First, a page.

In fact, Pelosi and Biden’s “personally opposed to abortion but unwilling to deny the right to an abortion to others” position was famously articulated on Father Hesburgh’s watch at Notre Dame on September 13, 1984, in a speech entitled “Religious Belief and Public Morality: A Catholic Governor’s Perspective,” given by Mario Cuomo, then the governor of New York.
Father Hesburgh and Father Richard McBrien, a longtime theology professor at Notre Dame, invited Governor Cuomo to the university to give a major speech clarifying his position on abortion. At one point, Governor Cuomo appeared to be thinking out loud when he mused: “Must I agree with everything in the bishops’ pastoral letter on peace and fight to include it in party platforms? And will I have to do the same for the forthcoming pastoral economics? And, must I, having heard the Pope renew the Church’s ban on birth control devices, veto the funding of contraceptive programs for non-Catholics or dissenting Catholics in my State? I accept the Church’s teaching on abortion. Must insist you do? By law? By denying you Medicaid funding? By a constitutional amendment?” Governor Cuomo’s answer to all of these rhetorical questions was “No.”
In his written response to Governor Cuomo’s speech, Father Hesburgh seemed to agree. Describing the Cuomo speech as “a brilliant talk on religion and politics” Father Hesburgh’s response can be read online today at the Notre Dame website.
Although Father Hesburgh used his response to the governor’s speech to encourage Catholics to support “a more restrictive abortion law,” he also acknowledged what he called the “political reality” and noted that “there is not a consensus in America for the absolute prohibition of abortion.” Saying he longed for the day when politicians would not be “forced” to support abortion, Father Hesburgh decried the need for abortion. Yet, the Notre Dame president seemed unable to see then—or now—that the Catholic pro-choice politicians he has promoted, like Governor Cuomo, and now Pelosi and Biden, are the same ones who are pushing and implementing the greatest expansion of abortion rights in the world.
In a 2001 review of Father Hesburgh’s role in promoting abortion, Msgr. George Kelly, a founder and, until his death, president emeritus of the Fellowship of Catholic Scholars, criticized Father Hesburgh for providing protection for pro-choice politicians and theologians. Msgr. Kelly wrote that during his years as Notre Dame’s president, “Father Hesburgh’s ecclesiology became steadily more hostile to the hierarchy… In 1972, when he was a delegate to the International Congress of Catholic Universities, at a meeting held on Vatican territory—within mere feet of the office of Pope Paul VI—he threatened to walk out and take the American delegation with him if Rome dared to impose norms for the conduct of American colleges.”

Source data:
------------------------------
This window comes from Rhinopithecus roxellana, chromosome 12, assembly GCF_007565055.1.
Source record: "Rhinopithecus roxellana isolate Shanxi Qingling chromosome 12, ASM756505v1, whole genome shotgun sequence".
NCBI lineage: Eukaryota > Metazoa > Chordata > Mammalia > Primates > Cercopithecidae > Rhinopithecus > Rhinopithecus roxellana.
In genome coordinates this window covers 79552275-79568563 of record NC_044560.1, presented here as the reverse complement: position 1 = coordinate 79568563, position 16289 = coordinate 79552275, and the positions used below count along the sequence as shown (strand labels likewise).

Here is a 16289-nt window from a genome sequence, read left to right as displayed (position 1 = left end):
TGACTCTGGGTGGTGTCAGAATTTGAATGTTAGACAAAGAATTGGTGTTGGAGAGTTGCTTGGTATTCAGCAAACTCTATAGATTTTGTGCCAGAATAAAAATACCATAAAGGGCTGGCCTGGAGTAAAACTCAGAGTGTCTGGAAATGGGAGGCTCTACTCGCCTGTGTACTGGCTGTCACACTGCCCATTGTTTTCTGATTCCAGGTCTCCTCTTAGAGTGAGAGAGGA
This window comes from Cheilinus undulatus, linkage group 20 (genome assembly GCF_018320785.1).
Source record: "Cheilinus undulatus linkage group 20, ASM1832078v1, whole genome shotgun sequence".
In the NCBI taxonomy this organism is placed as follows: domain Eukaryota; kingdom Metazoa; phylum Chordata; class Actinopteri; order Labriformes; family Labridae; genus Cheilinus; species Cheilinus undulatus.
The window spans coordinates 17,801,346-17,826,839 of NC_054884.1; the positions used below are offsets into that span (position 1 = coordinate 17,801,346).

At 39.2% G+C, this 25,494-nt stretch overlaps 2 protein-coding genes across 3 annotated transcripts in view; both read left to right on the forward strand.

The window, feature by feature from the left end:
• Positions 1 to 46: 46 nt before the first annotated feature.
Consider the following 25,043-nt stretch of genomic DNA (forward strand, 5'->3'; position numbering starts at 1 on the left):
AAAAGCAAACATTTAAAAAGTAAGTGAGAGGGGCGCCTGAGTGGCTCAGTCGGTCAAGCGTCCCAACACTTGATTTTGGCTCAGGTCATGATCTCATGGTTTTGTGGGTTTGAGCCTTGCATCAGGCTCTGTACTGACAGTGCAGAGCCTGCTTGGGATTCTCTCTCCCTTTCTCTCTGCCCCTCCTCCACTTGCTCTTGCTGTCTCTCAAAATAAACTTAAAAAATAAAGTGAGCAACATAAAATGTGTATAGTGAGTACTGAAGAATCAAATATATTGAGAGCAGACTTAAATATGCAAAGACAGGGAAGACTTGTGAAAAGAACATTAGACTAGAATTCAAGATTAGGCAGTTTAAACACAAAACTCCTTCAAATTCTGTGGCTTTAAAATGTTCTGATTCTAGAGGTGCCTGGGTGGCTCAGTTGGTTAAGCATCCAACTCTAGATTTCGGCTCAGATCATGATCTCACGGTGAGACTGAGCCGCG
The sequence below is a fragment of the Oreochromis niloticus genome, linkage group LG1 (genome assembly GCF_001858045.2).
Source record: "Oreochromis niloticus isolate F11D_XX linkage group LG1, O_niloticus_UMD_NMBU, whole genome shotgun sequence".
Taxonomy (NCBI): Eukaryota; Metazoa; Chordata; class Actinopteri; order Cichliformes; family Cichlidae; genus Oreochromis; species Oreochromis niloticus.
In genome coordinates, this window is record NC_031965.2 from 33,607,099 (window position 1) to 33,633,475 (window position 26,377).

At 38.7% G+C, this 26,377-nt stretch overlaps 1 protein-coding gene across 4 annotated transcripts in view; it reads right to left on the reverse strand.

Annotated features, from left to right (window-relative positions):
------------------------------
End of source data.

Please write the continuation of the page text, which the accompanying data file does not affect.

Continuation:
Msgr. Kelly acknowledged that “at times there is a sting to Father Hesburgh’s rhetoric,” and provided an example of that attitude in an incident that is well-known on the Notre Dame campus: “A prominent Notre Dame official went to Father Hesburgh as to a mentor, worrying that the implementation of the Vatican document Ex Corde Ecclesiae might bring the American bishops in to the governance of the university. The retired president consoled his worried friend, ending his counsel with this message: ‘What is the worst thing that can happen to us? John Paul II will tell the world that Notre Dame is not a Catholic university. Who will believe him?’”
This story has become almost a legend at Notre Dame and beyond, and Father Hesburgh’s words are often repeated by faculty and administrators on other Catholic campuses in order to reassure themselves and others that compliance with Ex Corde Ecclesiae is not necessary. A decade later, the Notre Dame faculty obviously took Father Hesburgh’s reassurance to heart when the faculty senate voted unanimously to ignore the requirements of Ex Corde Ecclesiae.
Secularizing Catholic higher education
Msgr. Kelly acknowledged that Father Hesburgh played an important role in the secularization of Catholic higher education. Father Hesburgh’s 1994 book, The Challenge and Promise of a Catholic University, makes it clear he believes that in order for Catholic colleges and universities to be truly great, these schools must distance themselves from the Church and her teachings. In his book, Father Hesburgh claimed that “there has not been in recent centuries a truly great Catholic university, recognized universally as such…one would have hoped that history would have been different when one considers the Church’s early role in the founding of the first great universities in the Middle Ages: Paris, Oxford, Cambridge, Bologna, and others.”
In Father Hesburgh’s opinion, the early European universities in the Middle Ages were great because they encouraged a culture of freedom and independence from the state as well as from the authority of the Catholic Church. Claiming that unlike American Catholic universities, these early colleges provided “an atmosphere of free and often turbulent clashing of conflicting ideas, where a scholar with a new idea, theological, philosophical, legal, or scientific, had to defend it in the company of peers, without interference from the pressures and powers that neither create nor validate intellectual activities.”